At night, when all four of us crawled into two single beds pushed together, I realized that it wasn’t only the four of us that shared the bungalow, but also a variety of four and multi-legged creatures that crawled under and above the bed. This time, a cockroach walked lazily across the room while I was tucking myself into the single white sheet, getting ready for story time. I wanted to scream and run. I glanced over to Geoffrey, who was comfortably hugging the two munchkins and I decided to keep this news top secret to myself fearing, that he will pack us all up and we’ll head to the nearest resort the next day. That night, as all the following nights  of our stay, we fell asleep with the sun setting, waves crushing, the sound of our fans spinning the warm Caribbean air, night birds and frogs chirping and stories from Geoffrey’s and my childhood. And every night it seemed magical. Did I say there was no cell phone or internet service? It brought us, as a family closer than ever before. To my surprise, still nobody complained. After a while I realized, that Geoffrey was fully aware of the creatures that shared our living space – what’s more, one apparently even crossed his face one morning, but somehow it wasn’t a big deal. I wasn’t even sure if LoLo noticed the change in their living conditions – they were just happy and content (cold showers, bed mites nicknamed ants, saltines for breakfast, toilet away .. etc.) The only thing London said on the first night was: “Mommy, this is not like home!” (The understatement of the year, we giggled.).



Melanie, the single mom with three kids and one suitcase, who as we’ve learnt is an attorney in “real” life recommended, that we visit another beach that’s part of a resort.  This beach is also part of the national park, so anyone can have access. We drove through the manicured lawn, walking across the hotel property to yet another stunning beach. We spent the day enjoying the water once again. Only one thing stood out – the guests at the resort didn’t smile and didn’t greet each other, just like every single person at the campground. They walked past each – other as strangers, who happen to be at the same place.


Thinking of Melanie, who could most certainly afford taking her kids to any hotel, seeing the strangers at the resort, going through our amazing experiences as a family and yes, that 1 suitcase, the well-known lines of Tolkien’s poem kept coming back to my mind again and again   

   
 All that is gold does not glitter,
Not all those who wander are lost ….


  

Sunday, January 19, 2014

Easy crocheted slippers

Hiiii Everyone! Hope you are all having a wonderful year so far! We had a wonderful Christmas and a great New Years Eve and I was ready and full of energy for January, but then everything got spoiled by the polar vortex. It got so cold that uncollected dog poop froze on the sidewalk and you could play street soccer with it, if you wanted to. So, we layered up and wore ski gear as regular clothing and swished through the streets of Brooklyn in strange fashion.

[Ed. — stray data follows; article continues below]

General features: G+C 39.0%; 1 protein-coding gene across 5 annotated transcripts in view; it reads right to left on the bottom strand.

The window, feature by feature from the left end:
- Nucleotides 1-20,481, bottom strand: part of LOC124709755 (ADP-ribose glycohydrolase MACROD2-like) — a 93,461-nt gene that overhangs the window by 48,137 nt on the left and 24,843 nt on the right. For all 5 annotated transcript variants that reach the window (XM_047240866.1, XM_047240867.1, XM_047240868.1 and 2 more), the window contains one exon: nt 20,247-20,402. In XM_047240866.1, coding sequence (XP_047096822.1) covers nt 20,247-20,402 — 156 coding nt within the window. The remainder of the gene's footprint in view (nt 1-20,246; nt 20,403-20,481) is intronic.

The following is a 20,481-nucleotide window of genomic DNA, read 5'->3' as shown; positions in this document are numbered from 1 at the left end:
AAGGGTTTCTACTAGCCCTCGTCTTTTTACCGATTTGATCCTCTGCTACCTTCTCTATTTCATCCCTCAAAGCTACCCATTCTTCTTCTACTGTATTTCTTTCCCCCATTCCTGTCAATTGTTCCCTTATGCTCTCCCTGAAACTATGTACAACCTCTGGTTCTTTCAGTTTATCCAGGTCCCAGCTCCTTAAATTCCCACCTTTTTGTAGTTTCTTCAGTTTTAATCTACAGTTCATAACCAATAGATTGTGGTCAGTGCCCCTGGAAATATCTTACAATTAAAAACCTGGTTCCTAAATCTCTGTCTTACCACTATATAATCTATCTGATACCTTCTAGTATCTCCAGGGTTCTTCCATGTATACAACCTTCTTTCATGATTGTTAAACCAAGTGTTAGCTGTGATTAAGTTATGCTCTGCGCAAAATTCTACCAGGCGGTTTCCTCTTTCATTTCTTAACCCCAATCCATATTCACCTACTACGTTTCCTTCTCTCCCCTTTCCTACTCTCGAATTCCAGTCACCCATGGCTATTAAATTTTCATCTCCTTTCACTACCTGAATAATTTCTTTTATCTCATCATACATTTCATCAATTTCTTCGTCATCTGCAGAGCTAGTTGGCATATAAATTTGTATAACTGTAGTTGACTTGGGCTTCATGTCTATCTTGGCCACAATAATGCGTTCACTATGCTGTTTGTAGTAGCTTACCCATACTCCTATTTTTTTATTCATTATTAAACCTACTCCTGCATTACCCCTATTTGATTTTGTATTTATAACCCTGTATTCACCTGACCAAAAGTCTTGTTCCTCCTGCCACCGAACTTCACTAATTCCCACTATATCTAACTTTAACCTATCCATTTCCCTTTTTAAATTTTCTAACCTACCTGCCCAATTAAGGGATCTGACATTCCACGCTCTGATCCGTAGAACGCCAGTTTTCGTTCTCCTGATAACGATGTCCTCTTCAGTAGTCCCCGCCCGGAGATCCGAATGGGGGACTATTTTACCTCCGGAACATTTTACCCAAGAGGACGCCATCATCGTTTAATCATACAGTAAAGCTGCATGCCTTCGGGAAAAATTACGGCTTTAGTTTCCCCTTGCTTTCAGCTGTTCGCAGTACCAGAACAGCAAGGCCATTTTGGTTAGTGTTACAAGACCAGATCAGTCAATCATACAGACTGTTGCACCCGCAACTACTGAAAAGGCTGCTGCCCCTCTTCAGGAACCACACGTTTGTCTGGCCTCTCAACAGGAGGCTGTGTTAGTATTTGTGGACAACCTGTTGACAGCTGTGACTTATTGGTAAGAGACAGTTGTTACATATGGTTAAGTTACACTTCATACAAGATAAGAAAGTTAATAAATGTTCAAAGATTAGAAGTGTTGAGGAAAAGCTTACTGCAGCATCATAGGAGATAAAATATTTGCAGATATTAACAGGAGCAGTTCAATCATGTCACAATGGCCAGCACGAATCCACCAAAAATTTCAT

If you know anything about us, Eastern Europeans - you know how much we love slippers (especially in the winter)! We live in them, give them to visitors and buy them as Christmas gifts on a yearly basis. Despite my concerted efforts to instill the slipper love into LoLo - they do not like them! I've bought countless pairs and there is always a problem with each and every one. One is too stiff, another one is not comfortable, another one is too girlie or boyish. On top of it, the comfortable once (I like - not LoLo) are expensive! At the end, I decided to crochet them a pair. If you know as little as making a chain and a single crochet you can make these slippers in an hour! This is how cute yours can turn out:


What you'll need: 
Thick yarn
Large crochet needle
Thin yarn (the same color as the thick one for sewing)
Sewing needle
Anything else you may want to decorate the slippers with

First, make as many chains as long as the length of the foot + add about two chains so that the slippers are comfortable. Start a row of single crochet. When you've finished, make a chain and turn your work. Start another row of single crochet leaving out the first chain and inserting your hook to the second chain. Carry on crocheting until you've made a square. To know if've reached a square shape, simply fold your work half into a triangle - photo below. Once it's a regular square, take your needle and thin thread and gather one side of the slipper. Pull tight and carry on sewing to form the top of the slipper. Sew as far as you want the opening of the slipper. Try it on to guess accurately. When the toe part is done, take the other side of the folded-in-half slipper and sew at the heel.
That's it!!! It's this simple!

You may add many cute features to the slippers! Add a crocheted heart for Valentine's Day, a pom-pom, a ribbon bow, a felt face or simply crochet ears and embroider a cute face.  




Stay warm LoLovies!
xox Elvi